Australian workers are ready for change. Are leaders ready to engage them?

Workforce Hopes & Fears Survey 2024

2024 Hopes and Fears
  • Insight
  • 12 minute read
  • June 28, 2024

Six actions to build a future-fit workforce in an age of transformation.

Change is everywhere – and employees are feeling it. PwC's 2024 Global Workforce Hopes & Fears Survey - the fifth in a series dating back to 2019 - found more than half of those workers say there's too much change at work happening at once. In Australia, 54% don't understand why things need to change at all. At the same time, workers also report increased workloads, uncertainty about job security, and pervasive financial struggles.

Before you assume the picture is bleak, there are also strong signs of optimism and engagement. Most employees say they’re ready to adapt to new ways of working. Many are eager to upskill and see potential to use generative AI (GenAI) to increase their efficiency. More than half agree recent changes they’ve experienced make them feel optimistic about their company’s future.

These mixed signals, based on a survey of more than 56,000 workers in 50 countries and territories, including 1,500 from Australia, suggest a workforce caught between today and tomorrow. Workers are open to the future, but present-day pressures may be clouding their vision of what it could look like and how they can contribute.

Although there are compelling business reasons for change – CEOs are urgently trying to evolve their companies to remain economically viable over the long-term – leaders must double down on making the case to their most important stakeholders: their workforce. Unless employees understand and help drive change, transformation plans are unlikely to succeed.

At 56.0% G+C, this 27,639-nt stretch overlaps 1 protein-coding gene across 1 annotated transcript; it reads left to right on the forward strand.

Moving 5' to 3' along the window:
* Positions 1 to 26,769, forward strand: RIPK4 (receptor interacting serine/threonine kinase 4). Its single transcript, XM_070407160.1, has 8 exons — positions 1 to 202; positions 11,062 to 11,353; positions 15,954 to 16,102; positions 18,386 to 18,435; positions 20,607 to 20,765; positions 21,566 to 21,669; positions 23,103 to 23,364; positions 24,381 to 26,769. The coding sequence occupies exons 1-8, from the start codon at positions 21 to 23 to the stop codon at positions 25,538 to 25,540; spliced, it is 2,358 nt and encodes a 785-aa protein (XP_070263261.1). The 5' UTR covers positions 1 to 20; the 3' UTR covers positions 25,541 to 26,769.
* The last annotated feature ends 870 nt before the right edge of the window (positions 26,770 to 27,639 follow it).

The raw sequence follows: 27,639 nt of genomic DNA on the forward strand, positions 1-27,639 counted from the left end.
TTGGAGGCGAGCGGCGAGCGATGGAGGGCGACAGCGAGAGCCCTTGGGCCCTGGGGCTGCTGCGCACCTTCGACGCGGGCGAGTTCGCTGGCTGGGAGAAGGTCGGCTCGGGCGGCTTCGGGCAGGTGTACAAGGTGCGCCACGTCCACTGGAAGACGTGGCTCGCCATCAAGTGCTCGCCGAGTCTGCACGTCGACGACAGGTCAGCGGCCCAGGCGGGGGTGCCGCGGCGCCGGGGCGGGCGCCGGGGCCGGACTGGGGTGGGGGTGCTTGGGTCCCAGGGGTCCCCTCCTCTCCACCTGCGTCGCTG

This year’s survey explores employee perceptions and attitudes relevant to six critical actions  C-suite leaders must take to build a change-ready workforce across key transformation themes: leading through transformation, unleashing GenAI and fueling performance through upskilling and the employee experience.

Change is everywhere—and employees are feeling it

Question: Thinking about changes you have experienced in your role in the last 12 months, to what extent do you agree or disagree with the following statements?
(Showing only ‘slightly agree,’ ‘moderately agree’ and ‘strongly agree’ responses)

Source: PwC’s Workforce Hopes and Fears Survey 2024 of 1,500 workers across Australia

Leading through transformation

Many of the changes employees have experienced have them feeling distinctly optimistic. For example, three out of five employees agree that recent changes make them excited about the future of their company.

But even positive change can still be stressful, especially when the rate of transformation is intense. Nearly two-thirds of employees say they’ve experienced more change at work in the last year than in the 12 months prior, and one-third of global employees say they’ve experienced four or more changes at work in the last year, including to their team structures and daily job responsibilities.

Leaders must support their workforce in new ways even as they accelerate change as the business evolves. Two key leadership actions can help achieve this balance.

1. Lead in new ways to build resilience among a stressed-out workforce

Red flag alert: the risk of change fatigue and overwhelm in your workforce is high right now. Just over half of respondents in Australia (51%) say their workload has increased significantly in the past 12 months, and they’ve had to learn new technologies to do their job (48%), among other shifts in their roles and responsibilities (see chart below).

More than a third of workers have experienced significant change in their role in the past year

Question: To what extent, if any, do the following statements describe changes you have  experienced in your role in the last 12 months?
(Showing only ‘to a large extent’ and ‘to a very large extent’ responses)

Source: PwC’s Workforce Hopes and Fears Survey 2024 of 1,500 workers across Australia